Operation in Hawaii vs. the Mainland
* It is all DX from Here *
Mainland operators will be surprised when they first turn on an HF rig in Hawaii. They will be amazed by what is missing.
Hawaii is in the middle of the Pacific Ocean, something easily overlooked. A small community of Hams occupy the Hawaiian Islands, but outside of a few miles away, in most cases, is empty water.
On the mainland hams are used to having bands full of signals from just down the street via line of sight, 50 miles away on ground wave, a couple of hundred miles away on NVI or Troposcater, 500-700 miles away on first skip, and then the little bit of DX on two and three skip F, F2 or E in some combination.
Here you have the Hawaii hams just down the street and sometimes on the next Island over, but after that it is all DX from here, all multiskip and 3000 mile paths or further. Also it is tropical, Hawaii is several degrees inside the tropics. Modes often talked about on the Mainland like transequitorial hardly apply here. From Kansas you have a nice north/south path into South America. In Hawaii you have a very long path eventually to Australia to the South West. The sun here is different and so is the ionosphere above.
So, it is a blessing and a curse. A blessing because all the local and regional stations that fill up bands for Mainland Hams are just not there! A curse for much the same reason when you want to show off with QRPp rigs running milliwatts or have loads of fun making hundreds of contacts using some bedsprings and a cold water pipe for an antenna system. It is well worthwhile to check out propagation sites, solar numbers and other information on propagation. Also well designed antenna systems are even more important in Hawaii.
It is worthwhile to note that band plans, what types of operation such as CW, RTTY, SSB, are appropriate for each segment of the band, are not universal, particularly from one ITU area to another.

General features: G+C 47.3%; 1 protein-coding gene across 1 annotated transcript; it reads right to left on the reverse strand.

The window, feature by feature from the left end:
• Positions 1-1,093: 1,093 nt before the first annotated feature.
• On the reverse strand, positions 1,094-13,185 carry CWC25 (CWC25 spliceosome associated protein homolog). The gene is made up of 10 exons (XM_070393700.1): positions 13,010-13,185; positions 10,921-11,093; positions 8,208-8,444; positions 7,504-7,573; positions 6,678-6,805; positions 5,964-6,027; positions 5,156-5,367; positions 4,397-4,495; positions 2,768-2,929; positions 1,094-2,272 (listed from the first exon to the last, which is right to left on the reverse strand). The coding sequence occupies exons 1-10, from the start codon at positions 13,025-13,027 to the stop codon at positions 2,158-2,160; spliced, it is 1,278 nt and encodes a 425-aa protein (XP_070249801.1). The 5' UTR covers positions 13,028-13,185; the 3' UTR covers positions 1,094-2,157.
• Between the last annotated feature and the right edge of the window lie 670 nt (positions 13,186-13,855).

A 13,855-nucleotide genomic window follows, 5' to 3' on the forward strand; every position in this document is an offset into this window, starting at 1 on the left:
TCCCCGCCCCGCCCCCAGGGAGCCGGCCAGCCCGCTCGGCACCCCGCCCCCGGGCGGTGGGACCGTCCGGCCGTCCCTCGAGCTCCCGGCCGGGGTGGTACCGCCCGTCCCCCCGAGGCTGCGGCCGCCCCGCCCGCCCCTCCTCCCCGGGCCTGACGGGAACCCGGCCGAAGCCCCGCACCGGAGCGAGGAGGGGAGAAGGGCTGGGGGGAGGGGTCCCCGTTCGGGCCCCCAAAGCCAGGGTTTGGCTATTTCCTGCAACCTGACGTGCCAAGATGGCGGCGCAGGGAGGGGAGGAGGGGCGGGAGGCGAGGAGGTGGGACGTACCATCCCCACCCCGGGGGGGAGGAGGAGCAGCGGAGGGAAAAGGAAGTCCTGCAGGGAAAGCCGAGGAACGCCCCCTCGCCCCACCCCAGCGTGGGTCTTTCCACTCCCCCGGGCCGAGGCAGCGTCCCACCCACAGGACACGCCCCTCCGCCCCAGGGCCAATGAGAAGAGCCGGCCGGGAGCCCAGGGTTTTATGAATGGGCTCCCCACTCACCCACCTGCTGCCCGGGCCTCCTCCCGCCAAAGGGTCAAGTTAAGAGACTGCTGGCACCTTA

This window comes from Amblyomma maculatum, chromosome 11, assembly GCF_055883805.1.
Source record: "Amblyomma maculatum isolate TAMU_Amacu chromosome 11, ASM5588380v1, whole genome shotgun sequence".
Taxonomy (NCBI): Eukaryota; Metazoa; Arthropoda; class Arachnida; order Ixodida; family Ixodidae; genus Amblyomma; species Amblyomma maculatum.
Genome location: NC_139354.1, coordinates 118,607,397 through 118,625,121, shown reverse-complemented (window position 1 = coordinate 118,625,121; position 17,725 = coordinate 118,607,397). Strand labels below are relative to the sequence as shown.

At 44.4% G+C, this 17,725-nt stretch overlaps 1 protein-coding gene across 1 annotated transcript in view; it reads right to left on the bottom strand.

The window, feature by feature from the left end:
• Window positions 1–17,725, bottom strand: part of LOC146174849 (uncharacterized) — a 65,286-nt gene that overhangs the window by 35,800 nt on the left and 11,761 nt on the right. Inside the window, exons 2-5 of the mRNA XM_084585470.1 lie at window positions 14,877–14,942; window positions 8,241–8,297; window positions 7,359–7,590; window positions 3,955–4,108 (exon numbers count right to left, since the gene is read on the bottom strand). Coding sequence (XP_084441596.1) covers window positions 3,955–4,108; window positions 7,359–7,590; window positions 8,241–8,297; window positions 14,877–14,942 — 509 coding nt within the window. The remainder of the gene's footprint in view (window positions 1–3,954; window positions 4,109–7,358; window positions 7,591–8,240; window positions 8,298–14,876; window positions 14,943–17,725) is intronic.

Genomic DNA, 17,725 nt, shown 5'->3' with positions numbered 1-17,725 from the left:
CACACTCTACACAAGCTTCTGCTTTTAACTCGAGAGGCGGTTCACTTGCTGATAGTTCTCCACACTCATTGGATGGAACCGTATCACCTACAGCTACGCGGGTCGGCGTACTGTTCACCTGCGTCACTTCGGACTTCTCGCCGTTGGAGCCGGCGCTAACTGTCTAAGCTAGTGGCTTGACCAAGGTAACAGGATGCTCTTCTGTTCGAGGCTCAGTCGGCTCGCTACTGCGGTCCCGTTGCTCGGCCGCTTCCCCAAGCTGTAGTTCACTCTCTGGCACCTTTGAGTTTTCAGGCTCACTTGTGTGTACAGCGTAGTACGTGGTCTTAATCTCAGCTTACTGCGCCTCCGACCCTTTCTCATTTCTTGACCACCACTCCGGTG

What is standard in the US Mainland is not standard in many other countries. Bands themselves can be different. This is especially true in Japan on bands like 160 meters where they get packed into a tiny frequency range compared to our US 160 meter band. Knowing the foreign band plans really helps.
Of all the Ham bands, 40 meters seems to be the most non-standard. As a result, you hear a lot of signals other than CW in the low section of the 40 meter band in areas that the ARRL band plans identify as "CW only". In many countries the entire 40 meter band only goes from 7.000 to 7.100 Mhz.
From 7.000 to 7.030 can generally be expected to be CW populated, but lots of SSB appears above that along with slow scan, FAX, RTTY, PACTOR etc. In the evening listening to 40 meters between 7.000 and 7.100, you would swear you were in Japan. During a recent RTTY contest, the chaos was particularly bad when Japan propagation was in, with CW signals buried in every kind of digital hash, plus SSB etc. up and down the band from 7.025 to 7.100. A very advanced digital signal processessing unit and good filters are a big plus on any receiver.
In Hawaii, on 40 meters, it really pays to have that Extra Class ticket if you like to work CW. Access to the bottom 25 Khz of this particular band is a real benefit, since so many other modes fill up the frequencies above 7.030 Mhz.
On the plus side, Hawaii hams can operate LSB in the so called DX window from about 7.075 to 7.100 Mhz. Mainland visitors are often surprised to find HF nets and other LSB activity on 40 meters in this frequency range.
Jim, KH7M, quotes from the ARRL version of the FCC Rule Book:
"Stations in Hawaii, Alaska, and other areas in Region 2 west of 130 degrees West longitude .....may operate phone on 7075 to 7100 kHz." (Hawaii is 158 degress West, give or take. In fact, the 158 West longitude line runs right through the center of Oahu)
Jim also points out that stations in Guam and other US islands OUTSIDE ITU Region 2 do NOT have access to the 7100 to 7300 kHz. portion of the 40 meter band. They usually work the mainland split frequency, like many DX stations; transmitting below 7100, and "listening up", between Short Wave AM Broadcast stations, above 7150.
Another interesting inhabitant of 40 meters heard in Hawaii is the "F" beacon. This is a very slow CW signal repeating the letter "F" in Morse Code over and over again on 7.039 Mhz. It is a propagation beacon, one of a dozen or so. This one is located in Asiatic Russia. Each of the beacons around the world uses a different letter. The "F" beacon is the one most often heard in Hawaii. Another band that seems highly variable from country to country is 160 meters. 160 has its own unique local inhabitants, fishing floats. Attached to drift nets, they are used to find and retrieve the nets. They operate in the 160 band sending slow speed CW id's, usually three letters and a long dash.